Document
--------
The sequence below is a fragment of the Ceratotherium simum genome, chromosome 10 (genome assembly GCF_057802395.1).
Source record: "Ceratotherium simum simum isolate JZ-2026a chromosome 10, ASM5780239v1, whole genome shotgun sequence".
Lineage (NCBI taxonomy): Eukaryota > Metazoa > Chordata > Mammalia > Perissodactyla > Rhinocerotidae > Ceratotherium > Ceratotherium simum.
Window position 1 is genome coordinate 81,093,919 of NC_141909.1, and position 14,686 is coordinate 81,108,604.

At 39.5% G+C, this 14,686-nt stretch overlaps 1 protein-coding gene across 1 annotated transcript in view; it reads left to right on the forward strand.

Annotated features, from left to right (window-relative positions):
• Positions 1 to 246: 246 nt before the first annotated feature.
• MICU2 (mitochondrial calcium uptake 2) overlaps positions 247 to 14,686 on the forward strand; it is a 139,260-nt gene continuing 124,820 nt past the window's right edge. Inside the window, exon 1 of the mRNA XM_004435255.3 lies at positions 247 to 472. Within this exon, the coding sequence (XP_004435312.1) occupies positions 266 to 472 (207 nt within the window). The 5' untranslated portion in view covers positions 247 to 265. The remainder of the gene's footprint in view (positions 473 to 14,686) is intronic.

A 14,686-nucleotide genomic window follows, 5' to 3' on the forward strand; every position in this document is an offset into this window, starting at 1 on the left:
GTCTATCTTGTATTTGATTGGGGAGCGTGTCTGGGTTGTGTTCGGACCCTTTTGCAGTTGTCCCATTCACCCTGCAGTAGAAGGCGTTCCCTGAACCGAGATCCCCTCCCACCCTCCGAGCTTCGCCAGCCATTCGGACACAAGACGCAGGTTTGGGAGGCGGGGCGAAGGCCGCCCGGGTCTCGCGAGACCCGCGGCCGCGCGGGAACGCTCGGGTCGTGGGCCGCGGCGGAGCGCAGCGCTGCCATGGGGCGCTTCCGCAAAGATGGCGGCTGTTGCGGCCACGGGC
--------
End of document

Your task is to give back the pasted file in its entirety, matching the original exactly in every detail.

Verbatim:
The sequence below is a fragment of the Ceratotherium simum genome, chromosome 10 (genome assembly GCF_057802395.1).
Source record: "Ceratotherium simum simum isolate JZ-2026a chromosome 10, ASM5780239v1, whole genome shotgun sequence".
Lineage (NCBI taxonomy): Eukaryota > Metazoa > Chordata > Mammalia > Perissodactyla > Rhinocerotidae > Ceratotherium > Ceratotherium simum.
Window position 1 is genome coordinate 81,093,919 of NC_141909.1, and position 14,686 is coordinate 81,108,604.

At 39.5% G+C, this 14,686-nt stretch overlaps 1 protein-coding gene across 1 annotated transcript in view; it reads left to right on the forward strand.

Annotated features, from left to right (window-relative positions):
• Positions 1 to 246: 246 nt before the first annotated feature.
• MICU2 (mitochondrial calcium uptake 2) overlaps positions 247 to 14,686 on the forward strand; it is a 139,260-nt gene continuing 124,820 nt past the window's right edge. Inside the window, exon 1 of the mRNA XM_004435255.3 lies at positions 247 to 472. Within this exon, the coding sequence (XP_004435312.1) occupies positions 266 to 472 (207 nt within the window). The 5' untranslated portion in view covers positions 247 to 265. The remainder of the gene's footprint in view (positions 473 to 14,686) is intronic.

A 14,686-nucleotide genomic window follows, 5' to 3' on the forward strand; every position in this document is an offset into this window, starting at 1 on the left:
GTCTATCTTGTATTTGATTGGGGAGCGTGTCTGGGTTGTGTTCGGACCCTTTTGCAGTTGTCCCATTCACCCTGCAGTAGAAGGCGTTCCCTGAACCGAGATCCCCTCCCACCCTCCGAGCTTCGCCAGCCATTCGGACACAAGACGCAGGTTTGGGAGGCGGGGCGAAGGCCGCCCGGGTCTCGCGAGACCCGCGGCCGCGCGGGAACGCTCGGGTCGTGGGCCGCGGCGGAGCGCAGCGCTGCCATGGGGCGCTTCCGCAAAGATGGCGGCTGTTGCGGCCACGGGC